Hi there folks!
I’ve had a burst of optimism this week as I have officially been given the all-clear to run again. I’ve been resting my foot for the last few weeks after I strained a tendon under the arch during a rather intense sprint session. Oh, the joys of running injuries.
Anyway, I went out for a short 3km run this morning, and I couldn’t have felt happier. I had almost forgotten how much I actually enjoy running: it’s my stress release, it clears my head and makes me feel free. The only thing that surpasses my love for running is my hate for the rowing machine, which has been my default cardio substitute during Crossfit WODs (seriously, I’d rather do burpees.)
Now I’m running again, I can practice what we learned at the Pose running workshop, which I posted about here. One interesting technique I touched on was to focus on the number of steps you take per minute, known as running cadence or stride rate. This technique can be beneficial to all runners, so read on even if you don’t run ‘Pose’.
The Optimal Stride Rate For Fast And Efficient Running: 180 Steps Per Minute
I bet most of you who run have never really thought about your stride rate. I know I never used to! If you’re like me, it’s probably a lot slower than 180 steps per minute. But it’s been found that the most efficient runners run with this high foot turnover, a point that was reiterated by uber runner Sally Lynch at the Pose workshop.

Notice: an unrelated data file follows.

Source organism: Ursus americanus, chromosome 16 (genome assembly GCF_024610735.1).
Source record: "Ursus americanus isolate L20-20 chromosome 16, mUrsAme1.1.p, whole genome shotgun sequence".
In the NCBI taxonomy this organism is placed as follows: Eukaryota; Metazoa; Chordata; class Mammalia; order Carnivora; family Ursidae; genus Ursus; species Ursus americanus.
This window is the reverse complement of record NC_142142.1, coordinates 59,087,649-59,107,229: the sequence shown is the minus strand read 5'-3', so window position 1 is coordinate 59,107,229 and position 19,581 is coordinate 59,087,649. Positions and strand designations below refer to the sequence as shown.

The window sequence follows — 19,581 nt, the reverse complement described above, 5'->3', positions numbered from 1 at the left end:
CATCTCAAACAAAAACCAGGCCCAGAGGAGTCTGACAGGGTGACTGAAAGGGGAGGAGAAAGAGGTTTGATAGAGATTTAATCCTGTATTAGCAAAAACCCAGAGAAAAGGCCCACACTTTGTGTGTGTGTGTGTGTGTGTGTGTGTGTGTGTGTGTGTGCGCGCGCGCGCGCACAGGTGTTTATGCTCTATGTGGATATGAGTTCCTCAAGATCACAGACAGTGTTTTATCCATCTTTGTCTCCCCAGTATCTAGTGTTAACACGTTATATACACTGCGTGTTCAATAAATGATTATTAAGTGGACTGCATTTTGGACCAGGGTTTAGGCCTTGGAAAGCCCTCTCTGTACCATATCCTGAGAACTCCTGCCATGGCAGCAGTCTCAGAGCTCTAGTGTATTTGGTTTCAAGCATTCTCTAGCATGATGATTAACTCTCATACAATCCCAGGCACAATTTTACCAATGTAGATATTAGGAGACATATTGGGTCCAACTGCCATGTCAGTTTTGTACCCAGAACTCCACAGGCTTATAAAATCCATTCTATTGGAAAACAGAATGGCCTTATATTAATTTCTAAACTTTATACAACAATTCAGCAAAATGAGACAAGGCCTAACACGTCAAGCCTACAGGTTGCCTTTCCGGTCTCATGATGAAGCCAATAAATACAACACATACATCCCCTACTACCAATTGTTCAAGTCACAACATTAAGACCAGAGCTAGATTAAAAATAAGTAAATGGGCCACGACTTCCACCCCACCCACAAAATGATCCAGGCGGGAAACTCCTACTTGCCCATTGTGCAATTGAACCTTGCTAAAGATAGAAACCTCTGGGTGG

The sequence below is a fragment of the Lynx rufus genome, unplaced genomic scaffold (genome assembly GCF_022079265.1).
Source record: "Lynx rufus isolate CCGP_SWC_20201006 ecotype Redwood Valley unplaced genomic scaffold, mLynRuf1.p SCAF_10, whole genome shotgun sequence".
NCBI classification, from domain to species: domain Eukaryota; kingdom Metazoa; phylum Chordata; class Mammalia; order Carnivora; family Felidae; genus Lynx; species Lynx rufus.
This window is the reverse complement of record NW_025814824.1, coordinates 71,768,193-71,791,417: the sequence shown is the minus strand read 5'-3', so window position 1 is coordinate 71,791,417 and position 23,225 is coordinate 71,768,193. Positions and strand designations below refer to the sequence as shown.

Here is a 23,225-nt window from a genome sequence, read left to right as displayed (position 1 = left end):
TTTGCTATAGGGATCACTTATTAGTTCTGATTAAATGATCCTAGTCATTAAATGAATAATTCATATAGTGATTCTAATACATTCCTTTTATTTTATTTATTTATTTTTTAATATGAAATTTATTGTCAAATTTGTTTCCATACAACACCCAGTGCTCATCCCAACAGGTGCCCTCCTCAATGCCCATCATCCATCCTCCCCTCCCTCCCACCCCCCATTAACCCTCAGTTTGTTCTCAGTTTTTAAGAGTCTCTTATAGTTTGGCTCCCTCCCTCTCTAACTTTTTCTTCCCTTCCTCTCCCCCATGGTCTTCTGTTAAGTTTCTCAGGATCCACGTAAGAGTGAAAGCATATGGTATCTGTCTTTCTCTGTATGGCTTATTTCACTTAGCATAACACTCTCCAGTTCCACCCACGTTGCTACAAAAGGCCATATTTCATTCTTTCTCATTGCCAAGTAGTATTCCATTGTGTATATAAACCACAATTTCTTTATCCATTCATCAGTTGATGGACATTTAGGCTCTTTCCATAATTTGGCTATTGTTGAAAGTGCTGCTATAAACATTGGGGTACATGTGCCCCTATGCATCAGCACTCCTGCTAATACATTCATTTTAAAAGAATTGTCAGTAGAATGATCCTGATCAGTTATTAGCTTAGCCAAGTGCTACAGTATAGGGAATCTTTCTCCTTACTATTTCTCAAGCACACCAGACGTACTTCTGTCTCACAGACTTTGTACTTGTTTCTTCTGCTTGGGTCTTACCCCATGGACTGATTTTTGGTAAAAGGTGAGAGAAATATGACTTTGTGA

The benefits of a higher cadence:
- It forces you to take shorter, lighter steps
- This reduces the amount of impact on your body
- Even if you run with a heel strike, increasing your cadence will still reduce some of the impact. It will just feel like you’re doing more of a “shuffle”, like you’re a geisha in platform flip-flops.
Less impact = less risk of injury!
- It increases your forward momentum, meaning you use less energy for each step.
Less energy expenditure = greater efficiency = faster running!
- If you slip on wet ground, you’re more likely to catch yourself from falling. Think about it – if you’re taking big, loping strides and your front foot slips out from under you and your other foot is lagging way behind, bang! You’ve just done the splits, torn your shorts and quite possibly a hammy as well. Continue reading